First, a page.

One of the most common questions we get from our students is: "When should I write the MCAT to maximize my score?"
There is both a simple answer and a practical answer to know when it is the best time to take the MCAT.
The simple answer is that you should write the MCAT when you feel 100% ready to write the MCAT. Period. How do you know you are 100% ready? You know you are ready when you consistently score in the 90th percentile or above on your realistic mock practice tests. The keyword here is "consistently". That means if you scored well once, that's not sufficient you should score really well at least 3 times in a row to feel confident that you are ready and when that happens, you should write the test immediately.
We have provided you with lots of strategies on how to prepare in advance, including our Ultimate Guide to Preparing for the MCAT, How to Ace the MCAT CARS in 3 Steps, and MCAT CARS sample questions and answers.
The practical answer is that you want to balance the timing of the exam with completing enough coursework or independent study to have the necessary background for the test, while still leaving time in your university career to re-write it if you perform poorly. Most traditional applicants will choose to write it after their second year of university as the bulk of the MCAT content is covered in lower year courses. Most non-traditional or mature applicants probably will choose to write it as soon as they can to not delay their application. While many schools will consider your most recent scores (i.e. giving you the option to re-write without it penalizing your application), the expense of time, energy, and money makes it worth writing only once. Also, don’t let having the option of delaying or re-writing the MCAT distract you from making your best effort to prepare. The most successful applicants are those who set out to write the exam only once, whenever that may be.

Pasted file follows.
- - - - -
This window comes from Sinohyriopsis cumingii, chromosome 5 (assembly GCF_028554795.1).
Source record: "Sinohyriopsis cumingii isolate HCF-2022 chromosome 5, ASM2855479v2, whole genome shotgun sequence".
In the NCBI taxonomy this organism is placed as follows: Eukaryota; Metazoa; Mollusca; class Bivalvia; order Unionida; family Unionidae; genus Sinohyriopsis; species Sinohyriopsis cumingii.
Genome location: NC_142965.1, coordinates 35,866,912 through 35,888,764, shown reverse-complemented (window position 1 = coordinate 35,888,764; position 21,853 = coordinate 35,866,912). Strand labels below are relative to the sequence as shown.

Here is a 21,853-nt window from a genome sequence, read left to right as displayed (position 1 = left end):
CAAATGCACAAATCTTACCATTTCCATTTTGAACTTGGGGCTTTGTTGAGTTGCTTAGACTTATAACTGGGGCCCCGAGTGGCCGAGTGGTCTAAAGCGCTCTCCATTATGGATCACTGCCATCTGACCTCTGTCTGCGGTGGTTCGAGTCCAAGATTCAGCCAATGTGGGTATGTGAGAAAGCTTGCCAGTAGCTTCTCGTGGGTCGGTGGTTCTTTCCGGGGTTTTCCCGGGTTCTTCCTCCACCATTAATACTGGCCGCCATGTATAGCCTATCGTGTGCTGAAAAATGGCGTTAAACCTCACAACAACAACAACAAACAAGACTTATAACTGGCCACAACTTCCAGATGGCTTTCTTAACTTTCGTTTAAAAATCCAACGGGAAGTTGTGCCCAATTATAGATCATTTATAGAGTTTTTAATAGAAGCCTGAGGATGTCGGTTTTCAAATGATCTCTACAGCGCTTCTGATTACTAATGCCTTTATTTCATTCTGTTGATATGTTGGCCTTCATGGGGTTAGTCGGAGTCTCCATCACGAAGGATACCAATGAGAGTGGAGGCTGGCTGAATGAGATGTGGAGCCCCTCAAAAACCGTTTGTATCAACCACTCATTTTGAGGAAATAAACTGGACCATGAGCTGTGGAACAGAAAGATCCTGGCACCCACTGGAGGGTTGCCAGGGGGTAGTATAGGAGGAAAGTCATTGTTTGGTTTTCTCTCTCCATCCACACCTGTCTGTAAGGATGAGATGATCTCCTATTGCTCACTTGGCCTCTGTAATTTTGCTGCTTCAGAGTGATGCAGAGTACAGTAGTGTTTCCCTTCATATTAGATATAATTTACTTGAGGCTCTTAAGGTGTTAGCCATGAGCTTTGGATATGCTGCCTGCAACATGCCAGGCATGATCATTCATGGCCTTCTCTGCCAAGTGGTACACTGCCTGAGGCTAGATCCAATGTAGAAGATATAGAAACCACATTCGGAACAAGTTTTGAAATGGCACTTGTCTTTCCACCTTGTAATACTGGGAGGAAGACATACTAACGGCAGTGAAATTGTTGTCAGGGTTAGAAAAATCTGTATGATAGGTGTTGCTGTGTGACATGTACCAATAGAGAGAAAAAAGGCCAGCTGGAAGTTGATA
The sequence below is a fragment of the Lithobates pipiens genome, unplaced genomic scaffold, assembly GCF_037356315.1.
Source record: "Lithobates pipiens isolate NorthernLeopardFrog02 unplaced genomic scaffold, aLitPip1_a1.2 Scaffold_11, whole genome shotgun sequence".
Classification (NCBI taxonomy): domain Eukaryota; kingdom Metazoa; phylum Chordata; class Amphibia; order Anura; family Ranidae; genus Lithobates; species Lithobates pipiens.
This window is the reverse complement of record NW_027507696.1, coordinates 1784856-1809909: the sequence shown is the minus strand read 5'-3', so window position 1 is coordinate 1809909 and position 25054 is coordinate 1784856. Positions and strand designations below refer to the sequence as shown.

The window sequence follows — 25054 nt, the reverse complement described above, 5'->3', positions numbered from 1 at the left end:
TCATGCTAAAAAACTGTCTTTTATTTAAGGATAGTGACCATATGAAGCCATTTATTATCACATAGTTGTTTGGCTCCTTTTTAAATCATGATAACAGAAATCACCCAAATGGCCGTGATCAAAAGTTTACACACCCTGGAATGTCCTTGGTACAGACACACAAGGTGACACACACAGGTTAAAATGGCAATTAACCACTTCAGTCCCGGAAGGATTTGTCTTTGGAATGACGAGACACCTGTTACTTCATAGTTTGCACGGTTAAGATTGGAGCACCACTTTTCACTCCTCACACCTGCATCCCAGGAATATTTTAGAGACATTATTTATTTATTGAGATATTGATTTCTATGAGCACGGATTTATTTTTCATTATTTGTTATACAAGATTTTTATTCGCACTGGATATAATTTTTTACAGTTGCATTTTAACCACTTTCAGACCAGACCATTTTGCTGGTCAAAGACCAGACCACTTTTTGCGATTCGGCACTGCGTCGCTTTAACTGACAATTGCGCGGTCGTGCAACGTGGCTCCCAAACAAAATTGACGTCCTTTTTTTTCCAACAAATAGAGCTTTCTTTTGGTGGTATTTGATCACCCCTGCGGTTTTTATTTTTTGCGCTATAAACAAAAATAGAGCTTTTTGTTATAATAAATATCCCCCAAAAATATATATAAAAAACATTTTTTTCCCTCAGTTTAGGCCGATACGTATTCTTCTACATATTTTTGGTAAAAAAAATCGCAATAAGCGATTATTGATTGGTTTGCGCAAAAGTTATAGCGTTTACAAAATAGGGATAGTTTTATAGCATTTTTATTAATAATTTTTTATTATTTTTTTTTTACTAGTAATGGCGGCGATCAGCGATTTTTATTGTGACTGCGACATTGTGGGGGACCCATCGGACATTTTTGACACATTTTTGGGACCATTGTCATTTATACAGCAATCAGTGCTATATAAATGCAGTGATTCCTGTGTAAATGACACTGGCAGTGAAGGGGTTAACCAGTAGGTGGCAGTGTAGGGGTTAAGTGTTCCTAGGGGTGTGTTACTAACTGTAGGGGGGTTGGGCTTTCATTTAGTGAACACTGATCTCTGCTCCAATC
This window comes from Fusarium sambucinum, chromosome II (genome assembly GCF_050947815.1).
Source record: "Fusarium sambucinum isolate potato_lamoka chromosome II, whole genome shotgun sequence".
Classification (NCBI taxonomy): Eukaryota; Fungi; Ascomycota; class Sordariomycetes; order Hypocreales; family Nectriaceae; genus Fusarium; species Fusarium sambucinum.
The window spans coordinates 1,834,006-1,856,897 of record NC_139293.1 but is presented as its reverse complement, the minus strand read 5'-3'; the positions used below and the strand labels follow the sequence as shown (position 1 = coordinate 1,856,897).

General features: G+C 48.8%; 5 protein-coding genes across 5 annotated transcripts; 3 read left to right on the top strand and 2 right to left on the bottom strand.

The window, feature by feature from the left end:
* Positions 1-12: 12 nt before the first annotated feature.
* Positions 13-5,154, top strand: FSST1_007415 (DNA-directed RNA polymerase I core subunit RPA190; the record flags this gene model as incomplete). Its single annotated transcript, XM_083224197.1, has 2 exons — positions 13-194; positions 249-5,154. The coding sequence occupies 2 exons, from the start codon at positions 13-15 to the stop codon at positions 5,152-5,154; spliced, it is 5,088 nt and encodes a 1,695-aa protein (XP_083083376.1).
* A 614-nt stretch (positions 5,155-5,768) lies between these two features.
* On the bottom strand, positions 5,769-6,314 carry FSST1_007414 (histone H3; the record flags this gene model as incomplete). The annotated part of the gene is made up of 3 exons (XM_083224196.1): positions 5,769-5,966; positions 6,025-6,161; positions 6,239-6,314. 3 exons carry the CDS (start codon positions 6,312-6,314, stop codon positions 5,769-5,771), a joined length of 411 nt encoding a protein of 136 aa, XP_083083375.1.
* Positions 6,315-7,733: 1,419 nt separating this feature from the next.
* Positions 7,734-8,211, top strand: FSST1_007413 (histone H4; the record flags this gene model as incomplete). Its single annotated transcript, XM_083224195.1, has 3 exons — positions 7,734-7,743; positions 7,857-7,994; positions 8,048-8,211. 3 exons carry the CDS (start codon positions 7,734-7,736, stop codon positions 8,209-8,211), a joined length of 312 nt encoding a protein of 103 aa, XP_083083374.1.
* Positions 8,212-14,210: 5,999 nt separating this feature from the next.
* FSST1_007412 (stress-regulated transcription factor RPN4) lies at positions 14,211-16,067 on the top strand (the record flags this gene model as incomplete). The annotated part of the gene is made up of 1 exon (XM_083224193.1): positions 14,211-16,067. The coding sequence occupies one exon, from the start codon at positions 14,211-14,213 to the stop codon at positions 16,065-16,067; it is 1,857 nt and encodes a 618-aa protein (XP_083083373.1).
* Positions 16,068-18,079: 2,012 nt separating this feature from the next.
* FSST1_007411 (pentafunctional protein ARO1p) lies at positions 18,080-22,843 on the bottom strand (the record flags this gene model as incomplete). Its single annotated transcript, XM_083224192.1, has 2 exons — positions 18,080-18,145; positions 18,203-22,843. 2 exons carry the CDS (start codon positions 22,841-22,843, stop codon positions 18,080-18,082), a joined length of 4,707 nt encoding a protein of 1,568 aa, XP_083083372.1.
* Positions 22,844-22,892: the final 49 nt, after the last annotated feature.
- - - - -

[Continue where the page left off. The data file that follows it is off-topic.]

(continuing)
Don’t forget as well that your GPA and MCAT scores don’t count for everything in your application. Think of it this way: most patients don’t want a doctor who is only a good diagnostician and prescriber; they want someone who listens and communicates well and is empathetic to their situation. A doctor they can trust. While having high grades and a strong MCAT score gives medical schools an idea of how you would “treat” a patient, they don’t tell them how you would “care” for a patient. It is only through non-academic activities that you develop the non-cognitive abilities that medical schools are looking for in future doctors.
To your success,
Your friends at BeMo